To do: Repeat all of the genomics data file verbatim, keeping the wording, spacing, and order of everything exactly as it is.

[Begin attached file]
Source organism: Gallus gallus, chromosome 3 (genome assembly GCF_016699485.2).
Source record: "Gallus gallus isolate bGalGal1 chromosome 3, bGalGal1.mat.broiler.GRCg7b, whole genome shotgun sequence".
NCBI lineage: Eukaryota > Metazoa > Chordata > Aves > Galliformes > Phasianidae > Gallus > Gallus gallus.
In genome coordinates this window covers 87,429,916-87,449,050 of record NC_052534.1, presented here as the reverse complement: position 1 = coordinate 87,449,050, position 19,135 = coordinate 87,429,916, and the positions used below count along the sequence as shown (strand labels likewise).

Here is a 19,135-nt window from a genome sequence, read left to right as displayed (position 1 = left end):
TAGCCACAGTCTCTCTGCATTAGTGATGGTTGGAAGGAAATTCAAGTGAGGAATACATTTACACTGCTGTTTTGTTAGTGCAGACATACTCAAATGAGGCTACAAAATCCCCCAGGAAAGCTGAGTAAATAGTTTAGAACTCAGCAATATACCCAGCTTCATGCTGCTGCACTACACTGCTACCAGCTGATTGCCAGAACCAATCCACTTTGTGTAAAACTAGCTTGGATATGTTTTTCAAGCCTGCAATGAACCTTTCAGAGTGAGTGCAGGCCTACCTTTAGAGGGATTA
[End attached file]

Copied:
Source organism: Gallus gallus, chromosome 3 (genome assembly GCF_016699485.2).
Source record: "Gallus gallus isolate bGalGal1 chromosome 3, bGalGal1.mat.broiler.GRCg7b, whole genome shotgun sequence".
NCBI lineage: Eukaryota > Metazoa > Chordata > Aves > Galliformes > Phasianidae > Gallus > Gallus gallus.
In genome coordinates this window covers 87,429,916-87,449,050 of record NC_052534.1, presented here as the reverse complement: position 1 = coordinate 87,449,050, position 19,135 = coordinate 87,429,916, and the positions used below count along the sequence as shown (strand labels likewise).

Here is a 19,135-nt window from a genome sequence, read left to right as displayed (position 1 = left end):
TAGCCACAGTCTCTCTGCATTAGTGATGGTTGGAAGGAAATTCAAGTGAGGAATACATTTACACTGCTGTTTTGTTAGTGCAGACATACTCAAATGAGGCTACAAAATCCCCCAGGAAAGCTGAGTAAATAGTTTAGAACTCAGCAATATACCCAGCTTCATGCTGCTGCACTACACTGCTACCAGCTGATTGCCAGAACCAATCCACTTTGTGTAAAACTAGCTTGGATATGTTTTTCAAGCCTGCAATGAACCTTTCAGAGTGAGTGCAGGCCTACCTTTAGAGGGATTA